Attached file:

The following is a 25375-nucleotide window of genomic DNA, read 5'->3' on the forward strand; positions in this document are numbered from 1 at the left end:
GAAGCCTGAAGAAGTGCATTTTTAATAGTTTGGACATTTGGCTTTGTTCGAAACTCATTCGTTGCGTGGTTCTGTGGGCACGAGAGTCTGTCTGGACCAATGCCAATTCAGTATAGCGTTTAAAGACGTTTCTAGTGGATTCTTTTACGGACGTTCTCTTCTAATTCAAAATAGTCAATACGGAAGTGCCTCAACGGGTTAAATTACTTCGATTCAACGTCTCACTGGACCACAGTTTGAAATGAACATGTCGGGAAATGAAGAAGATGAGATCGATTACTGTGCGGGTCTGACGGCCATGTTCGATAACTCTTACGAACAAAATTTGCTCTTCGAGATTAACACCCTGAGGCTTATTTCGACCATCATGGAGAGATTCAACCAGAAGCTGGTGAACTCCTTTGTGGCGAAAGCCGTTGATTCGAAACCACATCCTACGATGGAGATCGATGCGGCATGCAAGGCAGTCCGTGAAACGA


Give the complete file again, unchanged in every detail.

The following is a 25375-nucleotide window of genomic DNA, read 5'->3' on the forward strand; positions in this document are numbered from 1 at the left end:
GAAGCCTGAAGAAGTGCATTTTTAATAGTTTGGACATTTGGCTTTGTTCGAAACTCATTCGTTGCGTGGTTCTGTGGGCACGAGAGTCTGTCTGGACCAATGCCAATTCAGTATAGCGTTTAAAGACGTTTCTAGTGGATTCTTTTACGGACGTTCTCTTCTAATTCAAAATAGTCAATACGGAAGTGCCTCAACGGGTTAAATTACTTCGATTCAACGTCTCACTGGACCACAGTTTGAAATGAACATGTCGGGAAATGAAGAAGATGAGATCGATTACTGTGCGGGTCTGACGGCCATGTTCGATAACTCTTACGAACAAAATTTGCTCTTCGAGATTAACACCCTGAGGCTTATTTCGACCATCATGGAGAGATTCAACCAGAAGCTGGTGAACTCCTTTGTGGCGAAAGCCGTTGATTCGAAACCACATCCTACGATGGAGATCGATGCGGCATGCAAGGCAGTCCGTGAAACGA